DC Micronauts (2016). Foldscoop. 1:1

One of the things that Manu and I spoke about after our workshop experiences was to explore the microcosmos with a small group of foldscopers. A few of us in the DC area organized a local foldscope club of about 12 individuals, aptly called the “DC micronauts” (thanks for the name Manu). We range in age from 6-45 years with a mode of 13. Our first meeting was on the 31st of Jan 2016 in one of our homes. Below is the (Fold)scoop from three of the micronauts describing the day-long event. Pictures and videos were collated from everyone. — Laks

Young micronauts

“We used the foldscope to look at many different things like human cells and plant cells. It was interesting to see what plants really looked like up close, but instead of having to use a big microscope, you can simply use a piece of paper- the foldscope. It is also easy to use and assemble. At the beginning the foldscope was just a piece of paper, and a pack of magnets, and a light module. But after some cutting, and folding you hold a fully functional microscope. “

A: Mite eggs on a Jasmine plant, B and C: RBCs under high power, D, plant cell cross-section.

— Nina Raghavan- 6th Grade


“Reflections of a Novice Microbiologist – My First Time Using the Foldscope

Although it was my first time using the Foldscope, I could not have been more excited or impressed at what I discovered using nothing but a paper microscope.

The meeting started off with assembly of the microscope. I had already had mine previously assembled, but received an opportunity to practice assembly again, which I appreciated since I’ll need this knowledge if I am to become a Foldscope expert and educate others on using it properly.

We wasted no time after assembly, and before long all members of the club were peering into their microscopes for the first time. Lax Uncle encouraged us to start off simple, with hair or fibers. I decided to pull out a few fibers from my purple dress and my sister plucked out a strand of her hair, and was enthused to see them up close clearly

Fiber on left, hair on right

Soon after, we experimented with a variety of pre-prepared  samples to practice using the microscope and camera steadily; out of all my favorite was the insect!

A: Coprinus mushroom, B Housefly part, C, Rabbit lymph node, D. Drosophila head,

However, the best part was when we moved on from pre-prepared slides and started experimenting with our own slides. Upon inspection of one the house plants, we were able to discover a mite. It was exciting to witness the mite as it moved around inside the plant, and we used this as an opportunity to take careful observations, starting with the number of legs, (8). The mite also seemed to have two protruding mouth pinchers, called chelisera. Both ticks and mites, which are related, use these to pierce. While ticks use their chelisera to piece skin and drink blood, mites use chelicera to pierce the plant cells and drink the plant’s sap, which I found fascinating.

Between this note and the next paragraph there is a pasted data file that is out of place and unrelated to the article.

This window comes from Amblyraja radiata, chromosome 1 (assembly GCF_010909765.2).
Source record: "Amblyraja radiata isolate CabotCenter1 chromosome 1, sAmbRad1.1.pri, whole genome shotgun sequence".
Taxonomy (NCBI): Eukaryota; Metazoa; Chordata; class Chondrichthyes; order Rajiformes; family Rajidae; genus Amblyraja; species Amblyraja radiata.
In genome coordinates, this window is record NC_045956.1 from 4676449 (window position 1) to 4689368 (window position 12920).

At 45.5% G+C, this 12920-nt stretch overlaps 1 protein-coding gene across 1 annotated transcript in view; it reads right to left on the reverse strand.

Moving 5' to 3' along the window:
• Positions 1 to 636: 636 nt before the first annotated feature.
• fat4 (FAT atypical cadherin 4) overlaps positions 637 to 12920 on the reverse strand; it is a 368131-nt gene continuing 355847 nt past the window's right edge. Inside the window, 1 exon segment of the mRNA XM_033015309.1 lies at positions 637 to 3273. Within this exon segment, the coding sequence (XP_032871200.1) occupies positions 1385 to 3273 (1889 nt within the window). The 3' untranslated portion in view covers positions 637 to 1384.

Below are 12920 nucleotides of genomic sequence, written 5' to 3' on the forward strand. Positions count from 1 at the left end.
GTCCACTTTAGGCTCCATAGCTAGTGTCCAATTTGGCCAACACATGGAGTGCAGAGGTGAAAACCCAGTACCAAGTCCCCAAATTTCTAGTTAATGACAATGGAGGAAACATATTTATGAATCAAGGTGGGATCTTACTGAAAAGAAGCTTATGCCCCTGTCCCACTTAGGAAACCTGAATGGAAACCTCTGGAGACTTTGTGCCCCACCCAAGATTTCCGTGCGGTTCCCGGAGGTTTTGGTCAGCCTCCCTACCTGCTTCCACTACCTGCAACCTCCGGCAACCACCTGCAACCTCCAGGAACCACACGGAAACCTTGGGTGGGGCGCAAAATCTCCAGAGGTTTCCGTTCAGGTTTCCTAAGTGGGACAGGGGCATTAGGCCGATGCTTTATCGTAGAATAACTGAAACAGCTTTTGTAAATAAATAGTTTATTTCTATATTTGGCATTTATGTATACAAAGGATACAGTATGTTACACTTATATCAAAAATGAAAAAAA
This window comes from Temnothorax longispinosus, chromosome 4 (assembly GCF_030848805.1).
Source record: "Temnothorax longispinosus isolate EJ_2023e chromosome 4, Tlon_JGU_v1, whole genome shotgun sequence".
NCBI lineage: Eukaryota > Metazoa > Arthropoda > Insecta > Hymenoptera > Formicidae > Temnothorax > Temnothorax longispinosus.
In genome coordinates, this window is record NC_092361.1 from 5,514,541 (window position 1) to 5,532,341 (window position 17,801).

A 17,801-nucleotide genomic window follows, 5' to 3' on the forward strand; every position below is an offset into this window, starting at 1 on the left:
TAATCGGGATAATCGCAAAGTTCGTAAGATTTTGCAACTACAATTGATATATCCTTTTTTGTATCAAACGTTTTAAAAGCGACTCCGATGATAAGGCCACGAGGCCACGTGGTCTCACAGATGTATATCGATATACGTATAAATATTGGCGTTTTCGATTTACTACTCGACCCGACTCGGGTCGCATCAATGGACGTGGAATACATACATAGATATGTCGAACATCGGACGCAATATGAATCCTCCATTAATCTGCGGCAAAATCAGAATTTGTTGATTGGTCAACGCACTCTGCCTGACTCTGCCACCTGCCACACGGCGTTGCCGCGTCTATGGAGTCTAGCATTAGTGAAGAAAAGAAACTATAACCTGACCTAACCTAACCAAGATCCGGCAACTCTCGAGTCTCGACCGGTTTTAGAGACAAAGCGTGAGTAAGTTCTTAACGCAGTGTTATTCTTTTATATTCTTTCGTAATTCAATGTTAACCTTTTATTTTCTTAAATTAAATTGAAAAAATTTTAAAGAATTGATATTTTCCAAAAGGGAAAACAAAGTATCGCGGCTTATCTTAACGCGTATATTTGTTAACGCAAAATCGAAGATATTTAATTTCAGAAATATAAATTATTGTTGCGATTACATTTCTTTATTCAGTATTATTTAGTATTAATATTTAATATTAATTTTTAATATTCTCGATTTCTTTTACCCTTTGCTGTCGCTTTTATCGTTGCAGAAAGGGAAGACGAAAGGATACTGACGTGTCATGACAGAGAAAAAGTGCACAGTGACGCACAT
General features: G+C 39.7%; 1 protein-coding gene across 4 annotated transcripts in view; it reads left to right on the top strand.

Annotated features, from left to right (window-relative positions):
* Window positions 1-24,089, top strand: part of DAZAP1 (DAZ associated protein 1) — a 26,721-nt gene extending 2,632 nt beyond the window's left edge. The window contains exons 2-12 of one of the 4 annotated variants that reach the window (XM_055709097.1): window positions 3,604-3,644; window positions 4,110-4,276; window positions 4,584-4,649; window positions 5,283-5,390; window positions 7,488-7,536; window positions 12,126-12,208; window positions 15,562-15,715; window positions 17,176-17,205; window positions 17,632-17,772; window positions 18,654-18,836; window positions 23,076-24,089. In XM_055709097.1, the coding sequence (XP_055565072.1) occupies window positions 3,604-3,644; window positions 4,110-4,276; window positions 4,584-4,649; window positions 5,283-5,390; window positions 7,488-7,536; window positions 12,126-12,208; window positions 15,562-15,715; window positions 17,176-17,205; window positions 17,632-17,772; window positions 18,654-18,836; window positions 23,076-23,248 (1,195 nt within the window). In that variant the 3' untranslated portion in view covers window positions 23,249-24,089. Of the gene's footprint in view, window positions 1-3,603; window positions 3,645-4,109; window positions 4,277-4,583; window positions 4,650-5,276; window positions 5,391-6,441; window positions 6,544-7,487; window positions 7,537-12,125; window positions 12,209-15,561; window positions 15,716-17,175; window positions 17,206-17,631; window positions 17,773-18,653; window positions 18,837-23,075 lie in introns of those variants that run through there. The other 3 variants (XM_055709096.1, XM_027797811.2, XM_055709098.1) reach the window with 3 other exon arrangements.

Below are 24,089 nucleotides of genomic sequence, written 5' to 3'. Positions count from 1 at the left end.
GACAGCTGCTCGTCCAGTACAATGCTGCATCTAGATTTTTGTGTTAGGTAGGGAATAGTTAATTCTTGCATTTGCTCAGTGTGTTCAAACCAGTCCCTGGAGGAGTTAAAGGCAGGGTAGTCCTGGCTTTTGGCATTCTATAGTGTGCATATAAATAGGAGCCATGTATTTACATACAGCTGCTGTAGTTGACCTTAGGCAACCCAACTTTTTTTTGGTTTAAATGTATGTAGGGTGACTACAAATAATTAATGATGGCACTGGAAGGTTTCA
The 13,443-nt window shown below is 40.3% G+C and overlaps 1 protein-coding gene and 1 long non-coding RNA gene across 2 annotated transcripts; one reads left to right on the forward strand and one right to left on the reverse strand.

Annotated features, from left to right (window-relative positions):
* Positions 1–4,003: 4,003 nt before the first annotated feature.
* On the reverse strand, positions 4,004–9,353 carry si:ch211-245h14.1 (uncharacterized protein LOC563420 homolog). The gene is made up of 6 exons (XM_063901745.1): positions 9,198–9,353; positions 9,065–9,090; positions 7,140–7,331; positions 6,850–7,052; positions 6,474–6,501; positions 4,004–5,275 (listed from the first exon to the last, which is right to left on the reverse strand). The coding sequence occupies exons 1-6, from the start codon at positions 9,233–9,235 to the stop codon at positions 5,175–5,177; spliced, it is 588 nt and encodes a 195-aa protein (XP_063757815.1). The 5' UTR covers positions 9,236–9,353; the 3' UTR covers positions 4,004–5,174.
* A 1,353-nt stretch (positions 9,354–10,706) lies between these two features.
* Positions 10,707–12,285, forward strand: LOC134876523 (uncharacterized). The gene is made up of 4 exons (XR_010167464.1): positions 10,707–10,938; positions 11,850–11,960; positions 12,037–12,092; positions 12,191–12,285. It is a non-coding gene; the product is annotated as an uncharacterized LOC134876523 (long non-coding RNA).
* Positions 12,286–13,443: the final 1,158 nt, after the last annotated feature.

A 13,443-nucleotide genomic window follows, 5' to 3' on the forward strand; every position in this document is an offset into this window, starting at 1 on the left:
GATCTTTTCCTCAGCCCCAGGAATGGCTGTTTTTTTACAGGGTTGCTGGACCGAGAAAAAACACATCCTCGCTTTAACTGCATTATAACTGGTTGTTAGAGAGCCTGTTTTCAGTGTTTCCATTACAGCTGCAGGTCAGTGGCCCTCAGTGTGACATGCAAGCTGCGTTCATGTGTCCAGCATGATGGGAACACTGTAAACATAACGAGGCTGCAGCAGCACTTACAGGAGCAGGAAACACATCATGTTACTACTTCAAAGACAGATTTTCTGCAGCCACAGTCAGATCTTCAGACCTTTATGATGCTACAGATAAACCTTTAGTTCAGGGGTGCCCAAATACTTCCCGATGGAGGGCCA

I also found it amazing to see red blood cells under a microscope for the first time. Lax Uncle explained that while his blood cells were circular shaped, there were cases where people had sickle-shaped blood cells instead. These particular people were affected with a disease commonly known as Sickle Cell Anemia, which originated in Africa but was passed on through generations.

Red Blood cells under Foldscope

I was sad to see the meeting come to the end, but what I had discovered and experienced got me thinking about something more.

If I had been able to learn so much about the endless world under the microscope in a few hours, then the possibilities for the future were endless. Should I continue to experiment, wonder, and question the world around me inside and outside the club, I’ll not only grow as a scientist and microbiologist, but also a creator, a thinker, a dreamer; someone who has the possibility to discover new phenomena and change the world. What I’ve been able to witness is just the beginning.”—Reethi Padmanabhan 9th grade.


First two photos: Nymphae of Acquisto stem, third: Apple skin

–Pics from Kartik Krishnan 11th grade.


It of course ended with food and fanfare. Foldscoping makes your hungry :). The micronauts have already made a few individual posts and seemed to have taken to it quite seriously. Keep your eyes open for more posts from us and looking forward to your feedback and ideas. Hope to see other such foldscope clubs across the globe.- DC Micronauts

Aditi, Yash, Nataraj, Kartik, Uma, Nina, Vaishnavi, Reethi, Keerthi, Shivaprasad, Aruna, Laks

One Comment Add yours

  1. Manu Prakash says:

    Dear DC Micronauts,

    Reading your combined post had my heart pounding with excitement. It’s such a fantastic description of team work, clarity of thought and just absolutely delightful images.

    What an amazing work. The blood cells and the insects and the plant cells; what a beautiful juxtaposition of these images.

    You all prove to me that as a community, we can all learn an enormous amount from each other. Every waking hour counts – the “small” world is truly infinite.

    Can’t wait for following more work from all of you. Congrats on the “first official” Foldscope club in the world. I hope many many many more groups will form a sustained group that meet regularly.

    Cheers and best wishes

Leave a Reply